Cocos Islands are located in south–east Asia and are a part of an archipelago in the Indian Ocean, lying to the south–west of Indonesia and half way between Australia and Sri Lanka. Covering a total area of about 14 sq. km, it lies between the geographic coordinates 12°30’ S latitude and 96°50’ E longitude. Stretching a coastline of about 26 km, it is about 24 times the size of The Mall in Washington, DC and ranks 241st in the world.
Cocos Islands enjoy a tropical climate with high humidity moderated by the southeast trade winds that blow for nine months of the year, making the weather pleasant. The average annual temperature is around 26°C. The terrain is flat and low lying coral atoll. The lowest point of elevation is Indian Ocean at 0 m whereas the highest point of elevation is an unnamed location at 5 m. The only available natural resource is fish. The islands face natural hazards such as cyclones between October–April and environmental issues such as limited availability of freshwater and dependence on rainwater accumulation in natural underground reservoirs.
Flora of Cocos Islands is confined to the two inhabited islands, Home Island and the West Island. The newly introduced coconut palms, pawpaw, stinkweed and Siam Weed as well as the native species such as shrubs, cocoa nut, sea purslane, chaff flower, crinum lily, and sea almond are found here. Introduced and native birds found here are the endangered buff–banded rail, green jungle fowl, helmeted guinea fowl, white–breasted waterhen, eastern reef egret, nankeen night heron and Christmas white–eve. Birds which breed here are red–footed boobies, great and lesser frigate birds, common noodies, white terns and breeding sea birds include wedge–tailed shearwaters, masked boobies, brown boobies, red–tailed, white–tailed tropic birds, sooty terns and herald petrel. No land mammals are found here. Marine mammals such as bottlenose dolphin, common dolphin, pilot whale, humpback whale, sperm whale and Cuvier’s beaked whale pass by. Reptiles include mourning gecko, four–clawed gecko, house gecko, snakes and turtles like Oliver ridley sea turtle, loggerhead sea turtle, leatherback sea turtle and green sea turtle and more than 500 species of fish have been recorded around the islands.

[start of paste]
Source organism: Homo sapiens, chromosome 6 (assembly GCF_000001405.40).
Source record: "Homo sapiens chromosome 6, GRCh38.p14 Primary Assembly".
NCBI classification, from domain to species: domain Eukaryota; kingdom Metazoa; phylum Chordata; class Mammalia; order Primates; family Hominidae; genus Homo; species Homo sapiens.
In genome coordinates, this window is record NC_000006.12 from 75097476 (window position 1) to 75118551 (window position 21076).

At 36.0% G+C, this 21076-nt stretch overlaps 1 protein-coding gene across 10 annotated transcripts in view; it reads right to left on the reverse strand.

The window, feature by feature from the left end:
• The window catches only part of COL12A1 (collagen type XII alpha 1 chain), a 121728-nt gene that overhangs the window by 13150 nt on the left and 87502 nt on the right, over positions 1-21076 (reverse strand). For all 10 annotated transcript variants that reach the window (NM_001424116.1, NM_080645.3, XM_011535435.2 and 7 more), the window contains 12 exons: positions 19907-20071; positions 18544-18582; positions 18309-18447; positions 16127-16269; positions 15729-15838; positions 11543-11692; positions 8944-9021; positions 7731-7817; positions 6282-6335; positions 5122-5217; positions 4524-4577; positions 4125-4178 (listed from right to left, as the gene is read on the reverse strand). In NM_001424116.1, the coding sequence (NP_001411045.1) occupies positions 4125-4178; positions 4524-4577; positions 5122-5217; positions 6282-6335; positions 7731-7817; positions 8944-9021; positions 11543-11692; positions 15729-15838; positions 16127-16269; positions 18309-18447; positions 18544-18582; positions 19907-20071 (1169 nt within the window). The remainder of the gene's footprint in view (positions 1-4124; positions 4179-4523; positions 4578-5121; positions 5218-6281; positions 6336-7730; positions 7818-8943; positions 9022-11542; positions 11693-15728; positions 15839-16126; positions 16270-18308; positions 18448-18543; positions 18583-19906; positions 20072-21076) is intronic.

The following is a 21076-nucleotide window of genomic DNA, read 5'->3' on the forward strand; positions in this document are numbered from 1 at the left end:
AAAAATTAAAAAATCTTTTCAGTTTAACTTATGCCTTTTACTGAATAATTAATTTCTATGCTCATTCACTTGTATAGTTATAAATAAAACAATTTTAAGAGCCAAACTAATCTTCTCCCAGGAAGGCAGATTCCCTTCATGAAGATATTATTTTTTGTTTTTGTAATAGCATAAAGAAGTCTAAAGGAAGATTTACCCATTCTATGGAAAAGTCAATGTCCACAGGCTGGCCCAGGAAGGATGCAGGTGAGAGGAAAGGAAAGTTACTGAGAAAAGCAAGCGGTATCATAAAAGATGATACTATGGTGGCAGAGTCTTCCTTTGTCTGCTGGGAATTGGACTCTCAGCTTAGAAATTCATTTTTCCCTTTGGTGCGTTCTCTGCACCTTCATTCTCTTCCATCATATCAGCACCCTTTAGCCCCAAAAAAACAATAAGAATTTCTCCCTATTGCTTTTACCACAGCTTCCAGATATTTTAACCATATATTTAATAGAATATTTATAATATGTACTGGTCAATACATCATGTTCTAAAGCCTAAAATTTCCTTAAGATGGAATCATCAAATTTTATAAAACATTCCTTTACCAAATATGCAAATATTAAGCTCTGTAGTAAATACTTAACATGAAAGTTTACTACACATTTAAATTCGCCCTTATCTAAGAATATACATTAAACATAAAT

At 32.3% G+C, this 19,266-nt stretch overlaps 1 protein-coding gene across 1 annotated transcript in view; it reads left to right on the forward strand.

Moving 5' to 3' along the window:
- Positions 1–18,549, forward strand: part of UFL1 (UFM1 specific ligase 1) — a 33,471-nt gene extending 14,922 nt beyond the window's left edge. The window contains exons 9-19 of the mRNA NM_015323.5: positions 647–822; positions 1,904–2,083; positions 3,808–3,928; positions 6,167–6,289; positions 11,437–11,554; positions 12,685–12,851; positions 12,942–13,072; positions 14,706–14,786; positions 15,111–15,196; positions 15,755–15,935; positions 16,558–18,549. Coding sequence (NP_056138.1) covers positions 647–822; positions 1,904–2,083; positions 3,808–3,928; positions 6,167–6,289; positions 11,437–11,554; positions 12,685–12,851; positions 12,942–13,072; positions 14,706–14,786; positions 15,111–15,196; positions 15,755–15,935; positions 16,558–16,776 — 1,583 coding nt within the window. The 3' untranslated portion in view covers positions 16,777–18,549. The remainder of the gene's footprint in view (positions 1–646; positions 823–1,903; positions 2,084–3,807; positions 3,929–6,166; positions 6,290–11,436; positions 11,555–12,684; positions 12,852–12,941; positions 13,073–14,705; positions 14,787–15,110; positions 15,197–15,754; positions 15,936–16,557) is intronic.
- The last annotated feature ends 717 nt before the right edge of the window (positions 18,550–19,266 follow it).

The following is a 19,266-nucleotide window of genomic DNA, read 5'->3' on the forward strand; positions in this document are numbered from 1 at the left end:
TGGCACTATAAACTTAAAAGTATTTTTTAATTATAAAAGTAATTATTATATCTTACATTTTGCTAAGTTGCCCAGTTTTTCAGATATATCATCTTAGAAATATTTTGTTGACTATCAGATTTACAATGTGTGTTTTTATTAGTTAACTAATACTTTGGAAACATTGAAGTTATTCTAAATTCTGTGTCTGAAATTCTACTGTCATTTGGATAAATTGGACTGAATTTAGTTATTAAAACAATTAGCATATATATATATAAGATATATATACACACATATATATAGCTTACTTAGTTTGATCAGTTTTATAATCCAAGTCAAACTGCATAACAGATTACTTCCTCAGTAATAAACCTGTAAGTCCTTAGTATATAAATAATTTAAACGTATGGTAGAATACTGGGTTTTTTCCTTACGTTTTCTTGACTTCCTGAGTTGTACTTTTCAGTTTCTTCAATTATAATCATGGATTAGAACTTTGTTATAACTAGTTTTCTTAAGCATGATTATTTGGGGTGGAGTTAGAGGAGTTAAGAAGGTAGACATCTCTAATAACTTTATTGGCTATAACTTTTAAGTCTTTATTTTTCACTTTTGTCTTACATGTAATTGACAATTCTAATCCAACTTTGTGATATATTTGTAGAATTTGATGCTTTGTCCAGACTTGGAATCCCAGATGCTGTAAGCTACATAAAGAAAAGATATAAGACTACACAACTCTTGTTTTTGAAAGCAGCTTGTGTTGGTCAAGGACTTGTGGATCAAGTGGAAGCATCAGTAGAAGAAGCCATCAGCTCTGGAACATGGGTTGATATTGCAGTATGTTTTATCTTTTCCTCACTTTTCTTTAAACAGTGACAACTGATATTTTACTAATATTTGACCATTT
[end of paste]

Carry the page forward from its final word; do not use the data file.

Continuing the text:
The ‘Cocos –born’, as they are officially called, developed a unique identity of their own, different from the European owners–settlers of the islands. They had their own mosques, leaders and their own ceremonies. Certain elements of English–Scottish traditions such as foods, dances and music have been passed down since generations and many events are still celebrated by the Scottish dancing accompanied by violins. The culture was essentially a western culture with extensive influence from Malaysia and Indonesia. Today, the cornerstone of Cocos Malay society is predominantly Islam. There are a number of ceremonies such as welcome, farewell, boat launching (jukong), remembrance of the deceased relatives and circumcision at various houses in the kampong (town). An important aspect of the culture is jukong (boat), which is symbolic with getting married and having children. Greetings include Selamat Pagi (good morning) and Selamat malam (good night) and serving, greeting and eating is always with the right hand. Their dressing is modest, with shoulders and knees covered, keeping in mind the conservative Islamic society.
A majority of the Coco Islanders are followers of Islam and are Sunni Muslims (80%). People here speak languages such as the Malay Coco dialect as well as English.
The staple food of the Cocos Islands is rice served with all the dishes. The main ingredient of Malay cuisine is the use of spices, coconut milk, belacan (shrimp paste), chilli peppers, widely used lemongrass, galangal along with onion and garlic. Belacan is the base for sambal, a rich sauce of condiments. All the dishes are served together at a time. Nasi lemak is a popular dish. Another popular dish is Ketupat or nasi impit, compressed rice cooked in palm leaves especially during Hari Raya or Eid–al–Fitr. Beef, goat, poultry and fish are means of protein intake whereas pork, non–halal meats and alcohol are prohibited as they follow the Islamic dietary law.
Cocos Islands are a small island nation and there is a small tourist industry. Agricultural products are coconuts, bananas and paw paws. Industries that contribute to its development are copra products and tourism. Necessities and additional food supplies are imported from mainland Australia and it main exports include copra. Apart from tourism as its main source of employment, the construction workers, stevedores, and lighterage workers are employed by the Cocos Islands Cooperative Society Ltd.